Virginia Gov. Bob McDonnell (R) has joined the growing ranks of governors supporting school choice by proposing in his 2012 legislative agenda tax credit scholarships, ending tenure, stronger charter school laws, requiring an online class of high school students, and streamlining virtual school regulations.
“We have crafted this with one sole focus: what’s in the best interests of the young people of this state,” McDonnell said.
Having balanced the state’s precarious budget and with Republicans gaining control over both houses of the state legislature in 2010, McDonnell had the political traction to tackle education, said Don Soifer, executive vice president of the Lexington Institute.
Choices for Low-Income Families
The governor’s proposal would provide tax credits to companies that contribute to scholarship funds for low-income students to attend private schools of their parents’ choice.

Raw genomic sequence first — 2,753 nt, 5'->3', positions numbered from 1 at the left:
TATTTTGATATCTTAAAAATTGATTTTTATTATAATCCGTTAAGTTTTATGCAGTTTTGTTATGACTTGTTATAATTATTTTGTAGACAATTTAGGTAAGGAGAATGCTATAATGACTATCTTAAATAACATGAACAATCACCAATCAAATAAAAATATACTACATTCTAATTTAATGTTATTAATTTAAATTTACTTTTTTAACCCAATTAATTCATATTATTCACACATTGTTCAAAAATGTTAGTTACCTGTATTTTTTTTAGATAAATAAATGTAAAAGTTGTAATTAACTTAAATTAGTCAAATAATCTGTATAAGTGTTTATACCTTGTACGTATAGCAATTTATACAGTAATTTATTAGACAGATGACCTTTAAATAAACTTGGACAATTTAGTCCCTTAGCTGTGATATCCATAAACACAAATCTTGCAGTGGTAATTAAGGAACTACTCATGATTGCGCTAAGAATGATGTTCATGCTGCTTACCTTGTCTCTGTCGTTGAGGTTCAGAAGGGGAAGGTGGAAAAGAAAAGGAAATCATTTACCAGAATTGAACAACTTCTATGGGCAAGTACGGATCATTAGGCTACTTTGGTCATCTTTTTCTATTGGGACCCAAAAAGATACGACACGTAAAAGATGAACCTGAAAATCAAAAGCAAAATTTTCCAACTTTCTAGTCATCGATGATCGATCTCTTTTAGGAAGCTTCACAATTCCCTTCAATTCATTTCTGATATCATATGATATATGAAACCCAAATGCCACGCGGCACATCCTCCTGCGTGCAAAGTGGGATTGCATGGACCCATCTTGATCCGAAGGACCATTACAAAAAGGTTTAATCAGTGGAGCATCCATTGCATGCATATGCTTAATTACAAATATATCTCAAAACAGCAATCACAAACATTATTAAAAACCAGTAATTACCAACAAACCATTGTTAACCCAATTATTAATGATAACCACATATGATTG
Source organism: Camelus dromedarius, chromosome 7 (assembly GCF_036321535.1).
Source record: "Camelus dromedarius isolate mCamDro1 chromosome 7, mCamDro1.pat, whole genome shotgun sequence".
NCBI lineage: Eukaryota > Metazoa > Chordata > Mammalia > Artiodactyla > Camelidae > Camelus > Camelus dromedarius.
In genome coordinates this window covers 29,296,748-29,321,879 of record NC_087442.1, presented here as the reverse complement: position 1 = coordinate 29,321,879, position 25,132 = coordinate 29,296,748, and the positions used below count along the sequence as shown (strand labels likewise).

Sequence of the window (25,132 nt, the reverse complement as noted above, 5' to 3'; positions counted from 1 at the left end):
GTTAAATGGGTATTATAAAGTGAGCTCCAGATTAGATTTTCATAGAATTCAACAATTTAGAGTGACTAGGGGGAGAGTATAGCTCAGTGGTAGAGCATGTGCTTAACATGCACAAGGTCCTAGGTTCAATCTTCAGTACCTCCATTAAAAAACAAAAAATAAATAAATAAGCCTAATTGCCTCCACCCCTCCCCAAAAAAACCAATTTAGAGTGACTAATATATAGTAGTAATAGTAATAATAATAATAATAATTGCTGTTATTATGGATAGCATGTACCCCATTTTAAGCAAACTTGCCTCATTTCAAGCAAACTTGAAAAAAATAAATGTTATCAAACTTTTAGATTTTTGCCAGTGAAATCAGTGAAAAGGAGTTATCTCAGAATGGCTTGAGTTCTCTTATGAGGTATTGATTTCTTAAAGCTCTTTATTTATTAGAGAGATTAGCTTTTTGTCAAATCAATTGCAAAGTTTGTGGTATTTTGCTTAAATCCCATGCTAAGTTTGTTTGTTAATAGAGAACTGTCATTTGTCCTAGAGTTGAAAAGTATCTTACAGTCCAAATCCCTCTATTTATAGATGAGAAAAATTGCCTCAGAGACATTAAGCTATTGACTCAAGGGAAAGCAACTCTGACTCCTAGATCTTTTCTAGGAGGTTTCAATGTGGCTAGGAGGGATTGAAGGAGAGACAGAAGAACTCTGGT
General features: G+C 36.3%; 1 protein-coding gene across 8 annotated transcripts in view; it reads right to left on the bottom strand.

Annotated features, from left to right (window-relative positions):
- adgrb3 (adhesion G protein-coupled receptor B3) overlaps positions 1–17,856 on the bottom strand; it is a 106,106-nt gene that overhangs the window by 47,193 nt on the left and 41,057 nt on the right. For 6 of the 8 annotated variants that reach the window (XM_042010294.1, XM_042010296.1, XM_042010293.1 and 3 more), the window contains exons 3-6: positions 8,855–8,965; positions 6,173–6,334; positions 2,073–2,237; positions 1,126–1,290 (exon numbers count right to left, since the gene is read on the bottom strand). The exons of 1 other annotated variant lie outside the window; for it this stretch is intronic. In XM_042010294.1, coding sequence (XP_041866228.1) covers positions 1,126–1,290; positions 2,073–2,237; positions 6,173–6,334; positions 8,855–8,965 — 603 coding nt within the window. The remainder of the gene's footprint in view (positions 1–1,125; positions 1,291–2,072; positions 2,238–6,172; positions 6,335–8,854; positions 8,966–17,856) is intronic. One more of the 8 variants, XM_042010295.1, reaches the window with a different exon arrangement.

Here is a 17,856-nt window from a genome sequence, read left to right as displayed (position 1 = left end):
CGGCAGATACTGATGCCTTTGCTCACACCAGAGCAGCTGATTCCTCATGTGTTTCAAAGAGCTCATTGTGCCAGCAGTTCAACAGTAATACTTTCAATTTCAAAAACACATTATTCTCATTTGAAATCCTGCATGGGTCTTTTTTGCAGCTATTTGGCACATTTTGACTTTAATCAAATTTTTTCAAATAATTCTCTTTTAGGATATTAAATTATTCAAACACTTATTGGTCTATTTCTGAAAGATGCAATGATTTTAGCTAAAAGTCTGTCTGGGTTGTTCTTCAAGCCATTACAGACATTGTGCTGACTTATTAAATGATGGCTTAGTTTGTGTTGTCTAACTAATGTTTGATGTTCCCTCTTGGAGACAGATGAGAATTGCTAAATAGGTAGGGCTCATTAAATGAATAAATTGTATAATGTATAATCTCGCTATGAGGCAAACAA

“One of the few things you can change in a kid’s life is his school,” said George McVey, president of the Virginia Council for Private Education. “If he was not being successful in one school, he might be in another place. A low-income person doesn’t have that option.”
Virginia’s constitution limits school choice options by forbidding spending state funds on religious institutions. States with similar constitutional provisions, such as Arizona, have implemented education tax credits to encourage school choice, which the U.S. Supreme Court upheld in 2002.
Three historical factors will influence debates over the plan, Soifer said: Virginia’s historically strong content standards have been diluted, resistance to desegregation, and the deep influence on both sides of the aisle by the state’s largest teacher union, the Virginia Education Association.
“All of that has contributed to a slowing of market-based school reforms in Virginia,” Soifer said, and the debate will require McDonnell to spend significant political capital. The need for reform is evident in falling National Assessment of Educational Progress scores and large minority gaps in test scores and graduation rates, he said.
“At the end of the day, the relative success and the effectiveness of the proposals will have a lot to do with the details,” Soifer said.
Image from Gov. McDonnell’s office.